Is Less More In Leadership Development?

Leadership

‘Less is more’ – the saying attributed to architect Ludwig Mies van der Rohe, is usually taken to mean that simplicity, clarity and focus enable effective and productive design. He was talking about buildings, but increasingly we are seeing a similar approach to leadership development. Up until quite recently, clients were often focused on quantity and intensity when we were designing programmes – many wanted to keep participants hard at it from 8am until 6pm and then again into the evening if the session was to be residential. This was often backed up by extensive pre-course work and lots of follow on tasks. 

In part this reflected the culture of their businesses. In tough times, no one wants to risk being seen as slackers, and understandably, L&D departments – who can be vulnerable anyway to charges of being ‘fluffy’ – wanted to show that they could be as hardcore as the rest.  It was also a practical response – when things are leaner, it’s harder to get people to invest time in development.  All attention is on business development and keeping things going and there are often fewer people so those who remain are busier than ever. 

The result was a strong push on content – the desire was to ensure that leaders felt like they had got their money’s worth and this was manifested in lots of input, long sessions and something weighty to take away. There was also a practical side to this as L&D professionals realised that their opportunities for getting groups of leaders together were going to be few, therefore they were keen to wring the most from every one they got. 

Things are definitely changing, though.  We are involved in leadership development programmes for several clients who are leading organisations in key sectors and have noticed big differences in what leaders want and welcome and what L&D professionals value. The focus now is on providing the space and opportunity for leaders to reflect, develop their thoughts, and share approaches.  There is of course still a real emphasis on outcomes and getting the most from any investment in development – we are not talking about unproductive or self-indulgent chat – but the ways of achieving this have changed. 

Leaders really value time to take stock, perhaps because of the relentless pressure they face day to day.  After one recent leadership event, we asked participants, using our online real time survey tool, Inpulse, to rank what they found most helpful about what they had done. Thoughtful, well presented content was still cited as important, but equally so were chances to share ideas and experiences and opportunities to work together with people from different parts of the business. Another client conducted a survey to identify the learning climate within the organisation.  When asked how they learned best, 90% said by collaborating with team members and 85% cited conversations with others.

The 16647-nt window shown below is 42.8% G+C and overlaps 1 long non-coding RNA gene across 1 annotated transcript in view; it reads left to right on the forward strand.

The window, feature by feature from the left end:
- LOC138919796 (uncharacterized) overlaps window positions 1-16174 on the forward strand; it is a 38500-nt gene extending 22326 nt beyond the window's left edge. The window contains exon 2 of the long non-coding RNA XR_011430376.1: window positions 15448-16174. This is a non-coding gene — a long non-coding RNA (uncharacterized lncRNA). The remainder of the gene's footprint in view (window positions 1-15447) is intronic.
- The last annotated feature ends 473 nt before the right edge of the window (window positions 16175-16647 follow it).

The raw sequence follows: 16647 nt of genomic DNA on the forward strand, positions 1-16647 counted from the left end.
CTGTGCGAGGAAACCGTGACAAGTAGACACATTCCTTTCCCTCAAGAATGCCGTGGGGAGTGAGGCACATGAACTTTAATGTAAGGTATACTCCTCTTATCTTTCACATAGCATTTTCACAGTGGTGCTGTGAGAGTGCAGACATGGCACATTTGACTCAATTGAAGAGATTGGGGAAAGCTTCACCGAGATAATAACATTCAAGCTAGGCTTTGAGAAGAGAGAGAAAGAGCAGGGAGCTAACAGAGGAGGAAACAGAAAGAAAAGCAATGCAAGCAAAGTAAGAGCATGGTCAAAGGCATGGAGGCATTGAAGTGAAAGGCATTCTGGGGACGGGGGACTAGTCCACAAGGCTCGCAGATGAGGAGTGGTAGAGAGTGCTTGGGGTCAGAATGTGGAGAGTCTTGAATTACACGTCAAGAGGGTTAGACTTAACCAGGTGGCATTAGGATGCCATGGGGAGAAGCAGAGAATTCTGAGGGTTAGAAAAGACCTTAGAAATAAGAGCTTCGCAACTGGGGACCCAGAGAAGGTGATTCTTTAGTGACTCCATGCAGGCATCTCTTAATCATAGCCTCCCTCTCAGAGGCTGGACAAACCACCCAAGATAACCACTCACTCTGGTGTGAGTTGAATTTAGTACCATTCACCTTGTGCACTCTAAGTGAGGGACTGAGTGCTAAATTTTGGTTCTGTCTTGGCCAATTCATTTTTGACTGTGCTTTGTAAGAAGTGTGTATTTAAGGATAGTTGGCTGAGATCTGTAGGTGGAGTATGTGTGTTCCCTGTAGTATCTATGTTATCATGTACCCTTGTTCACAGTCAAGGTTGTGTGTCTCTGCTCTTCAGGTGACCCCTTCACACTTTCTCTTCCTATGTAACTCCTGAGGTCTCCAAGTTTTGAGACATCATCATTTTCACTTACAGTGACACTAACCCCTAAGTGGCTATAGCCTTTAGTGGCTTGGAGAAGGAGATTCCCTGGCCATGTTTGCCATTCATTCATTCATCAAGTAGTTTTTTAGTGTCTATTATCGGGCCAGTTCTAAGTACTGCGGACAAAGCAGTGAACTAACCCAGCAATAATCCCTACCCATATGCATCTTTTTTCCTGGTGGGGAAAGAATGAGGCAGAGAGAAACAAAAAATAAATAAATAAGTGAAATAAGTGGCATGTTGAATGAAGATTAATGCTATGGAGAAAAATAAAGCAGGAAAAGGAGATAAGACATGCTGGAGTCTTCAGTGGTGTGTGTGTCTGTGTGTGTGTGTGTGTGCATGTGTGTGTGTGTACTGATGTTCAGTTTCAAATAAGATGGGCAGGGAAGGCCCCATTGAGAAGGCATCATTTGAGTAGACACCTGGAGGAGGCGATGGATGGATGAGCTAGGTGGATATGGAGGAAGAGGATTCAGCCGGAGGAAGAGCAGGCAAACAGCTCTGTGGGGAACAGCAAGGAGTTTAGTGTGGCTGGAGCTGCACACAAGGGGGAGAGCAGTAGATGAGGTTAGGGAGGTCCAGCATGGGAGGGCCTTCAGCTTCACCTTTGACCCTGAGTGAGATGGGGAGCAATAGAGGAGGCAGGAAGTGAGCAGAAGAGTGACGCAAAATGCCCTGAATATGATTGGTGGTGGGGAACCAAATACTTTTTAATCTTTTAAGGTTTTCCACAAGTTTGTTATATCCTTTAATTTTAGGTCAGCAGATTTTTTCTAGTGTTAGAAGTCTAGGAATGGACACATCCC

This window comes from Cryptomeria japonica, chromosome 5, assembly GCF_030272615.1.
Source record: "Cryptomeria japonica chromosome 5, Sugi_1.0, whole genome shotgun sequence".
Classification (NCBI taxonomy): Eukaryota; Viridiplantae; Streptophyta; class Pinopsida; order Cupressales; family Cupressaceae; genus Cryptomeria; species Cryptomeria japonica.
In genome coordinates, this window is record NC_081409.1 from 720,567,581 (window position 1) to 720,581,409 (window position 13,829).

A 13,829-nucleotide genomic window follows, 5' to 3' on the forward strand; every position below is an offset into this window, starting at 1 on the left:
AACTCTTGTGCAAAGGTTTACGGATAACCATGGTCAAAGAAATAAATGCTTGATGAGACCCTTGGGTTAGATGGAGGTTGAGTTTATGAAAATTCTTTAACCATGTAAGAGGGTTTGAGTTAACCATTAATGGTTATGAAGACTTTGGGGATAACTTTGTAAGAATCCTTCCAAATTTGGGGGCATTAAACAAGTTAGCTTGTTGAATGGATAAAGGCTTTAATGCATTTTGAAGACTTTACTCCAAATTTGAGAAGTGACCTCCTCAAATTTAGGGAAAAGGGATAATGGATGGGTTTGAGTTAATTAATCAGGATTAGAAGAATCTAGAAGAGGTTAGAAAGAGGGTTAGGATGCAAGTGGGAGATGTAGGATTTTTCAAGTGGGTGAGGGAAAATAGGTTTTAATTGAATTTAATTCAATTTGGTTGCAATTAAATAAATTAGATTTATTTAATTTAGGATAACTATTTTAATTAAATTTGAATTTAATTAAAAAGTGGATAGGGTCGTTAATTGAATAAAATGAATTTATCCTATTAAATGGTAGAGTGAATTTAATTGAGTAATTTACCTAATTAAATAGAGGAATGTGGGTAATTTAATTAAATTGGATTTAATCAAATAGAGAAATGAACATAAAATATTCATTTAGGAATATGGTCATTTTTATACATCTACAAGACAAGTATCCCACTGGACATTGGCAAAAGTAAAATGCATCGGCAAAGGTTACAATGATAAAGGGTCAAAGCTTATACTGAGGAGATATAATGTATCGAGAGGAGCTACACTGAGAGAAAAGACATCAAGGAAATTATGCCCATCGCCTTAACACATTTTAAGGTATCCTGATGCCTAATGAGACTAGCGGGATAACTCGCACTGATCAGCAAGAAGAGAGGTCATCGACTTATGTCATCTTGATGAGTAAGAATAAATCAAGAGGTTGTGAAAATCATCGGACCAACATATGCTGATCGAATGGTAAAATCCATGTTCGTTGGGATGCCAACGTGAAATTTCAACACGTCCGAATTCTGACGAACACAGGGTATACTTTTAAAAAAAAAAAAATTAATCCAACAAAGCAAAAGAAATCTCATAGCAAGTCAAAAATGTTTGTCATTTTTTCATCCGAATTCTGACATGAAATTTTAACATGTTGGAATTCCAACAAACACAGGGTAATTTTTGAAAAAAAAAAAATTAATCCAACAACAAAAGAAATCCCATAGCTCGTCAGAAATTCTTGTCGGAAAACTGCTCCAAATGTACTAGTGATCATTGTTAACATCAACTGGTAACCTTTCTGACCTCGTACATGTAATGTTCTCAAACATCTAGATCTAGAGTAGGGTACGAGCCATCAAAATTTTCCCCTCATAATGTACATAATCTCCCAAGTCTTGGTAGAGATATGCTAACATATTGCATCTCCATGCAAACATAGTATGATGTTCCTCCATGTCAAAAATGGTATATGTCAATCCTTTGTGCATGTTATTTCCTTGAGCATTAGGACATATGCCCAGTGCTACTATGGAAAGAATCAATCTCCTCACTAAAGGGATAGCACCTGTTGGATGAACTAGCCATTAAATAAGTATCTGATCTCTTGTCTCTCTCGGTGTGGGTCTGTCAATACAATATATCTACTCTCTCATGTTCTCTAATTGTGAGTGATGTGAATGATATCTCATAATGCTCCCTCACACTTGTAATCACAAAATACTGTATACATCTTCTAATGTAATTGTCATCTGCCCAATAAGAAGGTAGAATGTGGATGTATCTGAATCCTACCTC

From the conversations we have had, part of this is due to the change in how we consume facts and instruction in all aspects of life. Many people are used to getting information from Google and You Tube. They like the ease of use and the ability to go back to check and for reference.  They then often discuss what they find out with friends – what’s their experience? what’s worked and what’s not? what would they do differently? The conversations build on the information and help them apply it. 

Naturally, people also want to do the same at work. This not only means that we need to use different ways of delivering information to people but they also have bigger expectations of face to face time with colleagues – far more than spending it getting content, they want to come away having processed information and been equipped to put it into action.  It may also be another consequence of time being so scarce – when we do set aside the ‘day job’, we want to squeeze maximum value from the time we invest. This means getting clear ideas on what to do, and building relationships with people who can continue to provide support. 

At first sight this may seem good news for those of us involved in designing and running leadership development programmes – surely less content means less work? In reality, it means greater challenges.  It’s more important than ever that the input we give is finely honed and totally in tune with the issues faced by the organisation and its leaders.  It also means a stronger emphasis on facilitation and being able to set the context and provide a framework.  Leadership coaches will be tested on their ability to challenge, probe and ask the right questions to help leaders get where they need to be.

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